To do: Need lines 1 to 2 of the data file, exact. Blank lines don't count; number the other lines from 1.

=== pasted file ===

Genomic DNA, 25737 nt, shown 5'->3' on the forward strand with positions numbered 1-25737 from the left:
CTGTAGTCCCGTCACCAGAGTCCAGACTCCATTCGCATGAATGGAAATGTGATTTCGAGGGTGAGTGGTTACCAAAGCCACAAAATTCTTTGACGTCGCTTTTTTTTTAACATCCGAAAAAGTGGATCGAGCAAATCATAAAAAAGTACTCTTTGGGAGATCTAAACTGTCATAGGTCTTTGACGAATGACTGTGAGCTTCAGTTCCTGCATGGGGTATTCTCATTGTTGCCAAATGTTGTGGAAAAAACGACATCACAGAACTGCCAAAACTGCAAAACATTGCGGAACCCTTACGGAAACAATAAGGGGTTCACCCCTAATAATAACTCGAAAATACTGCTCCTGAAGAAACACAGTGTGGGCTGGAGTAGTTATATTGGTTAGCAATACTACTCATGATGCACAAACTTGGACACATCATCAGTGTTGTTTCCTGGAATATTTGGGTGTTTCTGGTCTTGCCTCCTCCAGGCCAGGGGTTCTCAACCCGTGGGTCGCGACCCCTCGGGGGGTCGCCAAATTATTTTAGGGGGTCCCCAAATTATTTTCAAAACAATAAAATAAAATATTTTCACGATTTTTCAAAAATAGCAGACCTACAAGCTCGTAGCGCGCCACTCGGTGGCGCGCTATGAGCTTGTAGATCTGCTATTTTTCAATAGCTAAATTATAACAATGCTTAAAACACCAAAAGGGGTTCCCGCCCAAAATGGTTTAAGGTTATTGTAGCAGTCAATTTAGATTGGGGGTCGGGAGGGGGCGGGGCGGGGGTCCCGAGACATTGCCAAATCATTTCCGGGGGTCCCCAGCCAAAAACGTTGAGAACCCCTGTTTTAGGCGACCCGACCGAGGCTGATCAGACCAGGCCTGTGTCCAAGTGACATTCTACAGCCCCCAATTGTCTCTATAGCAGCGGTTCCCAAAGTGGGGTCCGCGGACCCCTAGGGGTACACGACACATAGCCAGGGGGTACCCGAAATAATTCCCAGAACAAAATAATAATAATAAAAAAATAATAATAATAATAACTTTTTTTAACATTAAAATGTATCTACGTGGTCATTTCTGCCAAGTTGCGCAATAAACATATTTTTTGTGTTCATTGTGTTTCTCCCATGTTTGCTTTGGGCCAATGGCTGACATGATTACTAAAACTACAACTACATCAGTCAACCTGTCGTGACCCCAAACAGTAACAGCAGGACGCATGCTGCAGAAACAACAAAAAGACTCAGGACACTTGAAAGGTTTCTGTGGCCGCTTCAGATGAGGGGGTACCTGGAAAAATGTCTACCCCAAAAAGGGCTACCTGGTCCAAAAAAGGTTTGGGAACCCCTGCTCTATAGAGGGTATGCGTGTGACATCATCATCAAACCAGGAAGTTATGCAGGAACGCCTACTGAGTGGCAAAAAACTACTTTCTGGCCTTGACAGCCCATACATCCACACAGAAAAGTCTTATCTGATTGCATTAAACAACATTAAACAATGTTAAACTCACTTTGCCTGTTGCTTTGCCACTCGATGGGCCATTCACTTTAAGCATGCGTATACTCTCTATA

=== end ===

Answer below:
Genomic DNA, 25737 nt, shown 5'->3' on the forward strand with positions numbered 1-25737 from the left:
CTGTAGTCCCGTCACCAGAGTCCAGACTCCATTCGCATGAATGGAAATGTGATTTCGAGGGTGAGTGGTTACCAAAGCCACAAAATTCTTTGACGTCGCTTTTTTTTTAACATCCGAAAAAGTGGATCGAGCAAATCATAAAAAAGTACTCTTTGGGAGATCTAAACTGTCATAGGTCTTTGACGAATGACTGTGAGCTTCAGTTCCTGCATGGGGTATTCTCATTGTTGCCAAATGTTGTGGAAAAAACGACATCACAGAACTGCCAAAACTGCAAAACATTGCGGAACCCTTACGGAAACAATAAGGGGTTCACCCCTAATAATAACTCGAAAATACTGCTCCTGAAGAAACACAGTGTGGGCTGGAGTAGTTATATTGGTTAGCAATACTACTCATGATGCACAAACTTGGACACATCATCAGTGTTGTTTCCTGGAATATTTGGGTGTTTCTGGTCTTGCCTCCTCCAGGCCAGGGGTTCTCAACCCGTGGGTCGCGACCCCTCGGGGGGTCGCCAAATTATTTTAGGGGGTCCCCAAATTATTTTCAAAACAATAAAATAAAATATTTTCACGATTTTTCAAAAATAGCAGACCTACAAGCTCGTAGCGCGCCACTCGGTGGCGCGCTATGAGCTTGTAGATCTGCTATTTTTCAATAGCTAAATTATAACAATGCTTAAAACACCAAAAGGGGTTCCCGCCCAAAATGGTTTAAGGTTATTGTAGCAGTCAATTTAGATTGGGGGTCGGGAGGGGGCGGGGCGGGGGTCCCGAGACATTGCCAAATCATTTCCGGGGGTCCCCAGCCAAAAACGTTGAGAACCCCTGTTTTAGGCGACCCGACCGAGGCTGATCAGACCAGGCCTGTGTCCAAGTGACATTCTACAGCCCCCAATTGTCTCTATAGCAGCGGTTCCCAAAGTGGGGTCCGCGGACCCCTAGGGGTACACGACACATAGCCAGGGGGTACCCGAAATAATTCCCAGAACAAAATAATAATAATAAAAAAATAATAATAATAATAACTTTTTTTAACATTAAAATGTATCTACGTGGTCATTTCTGCCAAGTTGCGCAATAAACATATTTTTTGTGTTCATTGTGTTTCTCCCATGTTTGCTTTGGGCCAATGGCTGACATGATTACTAAAACTACAACTACATCAGTCAACCTGTCGTGACCCCAAACAGTAACAGCAGGACGCATGCTGCAGAAACAACAAAAAGACTCAGGACACTTGAAAGGTTTCTGTGGCCGCTTCAGATGAGGGGGTACCTGGAAAAATGTCTACCCCAAAAAGGGCTACCTGGTCCAAAAAAGGTTTGGGAACCCCTGCTCTATAGAGGGTATGCGTGTGACATCATCATCAAACCAGGAAGTTATGCAGGAACGCCTACTGAGTGGCAAAAAACTACTTTCTGGCCTTGACAGCCCATACATCCACACAGAAAAGTCTTATCTGATTGCATTAAACAACATTAAACAATGTTAAACTCACTTTGCCTGTTGCTTTGCCACTCGATGGGCCATTCACTTTAAGCATGCGTATACTCTCTATA